You know how I like to talk about acute stressors versus chronic stressors? Sprinting is a perfect example, perhaps the single most representative encapsulation of an acute stressor. By definition, a sprint is brief, intense, and efficient. You can’t talk to your buddy when you sprint. You can’t think about the mortgage or mull over the TPS reports you’ve been lagging on at work. You may not even breathe for the duration of a sprint. No – by definition, a sprint is all-encompassing and overpowering, and it commands all of your attention. When you sprint, your musculoskeletal system, nervous system, and cardiovascular system are all “turned on” and on high alert.

Yeah, sprinting is highest-intensity training.

What’s truly remarkable about a sprint workout is that while the sprinting itself is all-consuming and extremely tiring as you’re doing it, this feeling doesn’t linger. You’re not going to feel beat up after some good sprint training. You might be sore in places you weren’t aware existed (because you’re probably working your muscles in a uniquely explosive manner), but you won’t be hobbled. You might feel a bit spent in the legs the next day, but you won’t wake up with an elevated heart rate from pushing too hard the previous day. For me, a sprint session leaves me feeling energized. I don’t exactly have a burning desire to exercise again that day, but I’m not a useless blob, dry-heaving and panting on the floor.

And yet the beneficial effects are pronounced:

Sold yet? You had better be, because we’re doing another poll and week-long Primal health challenge.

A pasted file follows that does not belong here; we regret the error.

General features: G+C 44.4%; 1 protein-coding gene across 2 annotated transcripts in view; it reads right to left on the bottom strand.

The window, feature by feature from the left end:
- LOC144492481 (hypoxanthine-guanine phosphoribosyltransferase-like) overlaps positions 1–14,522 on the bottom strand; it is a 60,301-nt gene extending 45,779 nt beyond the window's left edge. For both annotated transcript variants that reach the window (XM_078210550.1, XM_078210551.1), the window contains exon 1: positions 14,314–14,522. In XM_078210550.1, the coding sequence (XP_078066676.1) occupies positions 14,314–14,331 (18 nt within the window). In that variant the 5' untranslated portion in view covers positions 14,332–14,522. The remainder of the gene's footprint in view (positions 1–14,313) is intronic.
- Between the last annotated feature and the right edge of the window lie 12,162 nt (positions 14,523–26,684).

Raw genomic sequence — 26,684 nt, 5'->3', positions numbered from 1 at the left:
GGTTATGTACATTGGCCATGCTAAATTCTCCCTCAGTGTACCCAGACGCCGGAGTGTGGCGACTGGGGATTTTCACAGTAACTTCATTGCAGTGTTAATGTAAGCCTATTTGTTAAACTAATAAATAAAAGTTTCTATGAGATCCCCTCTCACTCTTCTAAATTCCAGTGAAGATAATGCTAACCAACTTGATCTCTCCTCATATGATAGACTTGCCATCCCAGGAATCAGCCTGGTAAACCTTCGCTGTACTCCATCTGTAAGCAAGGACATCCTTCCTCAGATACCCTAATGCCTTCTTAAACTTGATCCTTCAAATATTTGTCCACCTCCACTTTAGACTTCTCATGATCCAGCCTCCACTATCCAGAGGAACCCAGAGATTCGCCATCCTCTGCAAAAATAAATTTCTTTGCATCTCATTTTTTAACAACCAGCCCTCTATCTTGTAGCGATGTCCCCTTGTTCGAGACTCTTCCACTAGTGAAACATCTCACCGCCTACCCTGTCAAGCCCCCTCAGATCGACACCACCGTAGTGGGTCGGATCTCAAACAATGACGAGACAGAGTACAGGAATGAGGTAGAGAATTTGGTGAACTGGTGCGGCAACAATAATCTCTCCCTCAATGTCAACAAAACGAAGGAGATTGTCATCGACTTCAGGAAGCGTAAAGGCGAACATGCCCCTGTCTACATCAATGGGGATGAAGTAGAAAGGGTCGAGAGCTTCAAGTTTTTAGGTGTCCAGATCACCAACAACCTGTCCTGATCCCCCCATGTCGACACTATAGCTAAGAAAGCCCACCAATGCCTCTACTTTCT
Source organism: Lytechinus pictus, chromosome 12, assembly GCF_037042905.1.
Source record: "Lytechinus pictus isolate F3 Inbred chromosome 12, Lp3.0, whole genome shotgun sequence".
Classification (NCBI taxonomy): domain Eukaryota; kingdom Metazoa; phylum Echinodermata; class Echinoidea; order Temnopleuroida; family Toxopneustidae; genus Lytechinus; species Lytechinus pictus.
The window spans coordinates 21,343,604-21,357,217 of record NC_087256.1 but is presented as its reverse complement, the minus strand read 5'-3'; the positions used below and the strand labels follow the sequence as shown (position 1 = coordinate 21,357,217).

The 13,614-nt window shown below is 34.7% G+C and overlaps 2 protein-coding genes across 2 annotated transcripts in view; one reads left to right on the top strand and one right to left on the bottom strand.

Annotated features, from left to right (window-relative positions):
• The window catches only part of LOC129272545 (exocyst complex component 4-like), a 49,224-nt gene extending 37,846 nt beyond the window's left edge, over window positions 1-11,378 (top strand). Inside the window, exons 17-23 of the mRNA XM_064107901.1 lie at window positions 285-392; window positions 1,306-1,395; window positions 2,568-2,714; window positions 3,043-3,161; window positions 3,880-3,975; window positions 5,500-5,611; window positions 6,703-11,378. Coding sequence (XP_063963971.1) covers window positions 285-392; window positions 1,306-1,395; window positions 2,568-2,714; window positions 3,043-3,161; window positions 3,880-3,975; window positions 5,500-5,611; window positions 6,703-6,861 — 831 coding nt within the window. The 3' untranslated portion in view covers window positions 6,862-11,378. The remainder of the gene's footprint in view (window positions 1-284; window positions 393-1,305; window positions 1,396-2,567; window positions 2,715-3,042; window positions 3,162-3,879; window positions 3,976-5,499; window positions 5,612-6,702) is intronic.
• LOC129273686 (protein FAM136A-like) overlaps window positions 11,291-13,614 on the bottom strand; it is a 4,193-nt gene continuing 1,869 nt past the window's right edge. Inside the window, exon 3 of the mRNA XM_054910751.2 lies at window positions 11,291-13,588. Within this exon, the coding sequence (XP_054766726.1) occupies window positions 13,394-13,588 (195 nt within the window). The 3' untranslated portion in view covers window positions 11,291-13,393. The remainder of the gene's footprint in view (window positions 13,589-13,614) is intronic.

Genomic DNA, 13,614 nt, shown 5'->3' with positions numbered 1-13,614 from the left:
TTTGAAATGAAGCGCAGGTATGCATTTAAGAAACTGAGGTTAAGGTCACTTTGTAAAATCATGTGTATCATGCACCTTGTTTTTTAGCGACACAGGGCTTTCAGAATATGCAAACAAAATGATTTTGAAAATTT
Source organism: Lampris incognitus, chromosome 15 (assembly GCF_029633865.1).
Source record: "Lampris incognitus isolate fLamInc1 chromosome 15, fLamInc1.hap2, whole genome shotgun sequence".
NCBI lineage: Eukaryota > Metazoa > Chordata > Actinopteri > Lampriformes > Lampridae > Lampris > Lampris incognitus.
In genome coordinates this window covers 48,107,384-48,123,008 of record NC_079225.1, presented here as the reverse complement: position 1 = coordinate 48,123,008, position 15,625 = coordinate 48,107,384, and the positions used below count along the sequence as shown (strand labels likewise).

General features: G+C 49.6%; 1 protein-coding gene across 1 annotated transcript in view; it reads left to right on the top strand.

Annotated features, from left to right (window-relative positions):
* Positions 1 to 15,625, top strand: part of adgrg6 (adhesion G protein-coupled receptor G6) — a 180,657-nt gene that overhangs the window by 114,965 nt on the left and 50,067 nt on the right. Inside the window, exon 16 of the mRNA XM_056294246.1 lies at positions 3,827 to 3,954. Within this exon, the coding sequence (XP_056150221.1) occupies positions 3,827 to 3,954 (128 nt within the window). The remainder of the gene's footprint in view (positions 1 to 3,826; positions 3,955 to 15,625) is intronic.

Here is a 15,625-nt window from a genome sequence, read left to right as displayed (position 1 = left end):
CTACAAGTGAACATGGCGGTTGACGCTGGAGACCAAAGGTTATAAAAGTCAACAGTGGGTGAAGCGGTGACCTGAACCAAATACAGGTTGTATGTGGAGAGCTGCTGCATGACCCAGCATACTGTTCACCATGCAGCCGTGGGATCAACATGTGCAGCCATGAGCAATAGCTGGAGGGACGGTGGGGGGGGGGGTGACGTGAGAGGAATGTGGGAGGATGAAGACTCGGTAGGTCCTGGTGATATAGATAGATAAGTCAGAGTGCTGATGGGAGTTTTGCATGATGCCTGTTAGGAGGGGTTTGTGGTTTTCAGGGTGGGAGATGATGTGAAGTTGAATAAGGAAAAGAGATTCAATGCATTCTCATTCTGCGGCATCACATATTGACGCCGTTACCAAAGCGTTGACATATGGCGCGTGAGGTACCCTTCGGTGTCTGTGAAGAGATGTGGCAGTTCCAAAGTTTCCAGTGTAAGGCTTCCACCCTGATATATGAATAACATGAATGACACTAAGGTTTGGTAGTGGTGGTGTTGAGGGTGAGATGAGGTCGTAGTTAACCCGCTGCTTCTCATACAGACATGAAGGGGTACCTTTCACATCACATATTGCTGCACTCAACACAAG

How many times in the last 30 days have you run (or cycled, or swam, etc.) as hard as you could for a short period of time? In other words…

How many sprint sessions have you performed in the last month?

View Results

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Primal Health Challenge

Same drill as last week: I want you to sprint once in the next seven days, starting today.

You’ll want to warmup before launching into a sprint, of course. First, do some active dynamic stretching – leg swings, Grok squats, some high knee jumping, walking knee raises, that sort of thing – but keep it to just one or two sets per stretch, with 14 reps per set; a recent study found that while such stretching improved sprint performance, three sets were too many and actually reduced performance and induced fatigue. Then, do three to four runs (or cycling, etc.) at 60, 70, 80, and 90% intensity to prepare for the sprints.

Shoot for eight to ten sprinting efforts. If you can’t do eight do as many as you can. I’m partial to running sprints (especially hills, which are easier on the joints), but those aren’t necessary. Cycling works very well (and a lot of the studies use cycling), as does swimming. Just remember what I said earlier – what matters most is that you’re moving intensely and maximally. Actually, what matters most is that you’re moving safely. I don’t want anyone pushing themselves so far they pull a hamstring or break a hip. Be careful and know your limits.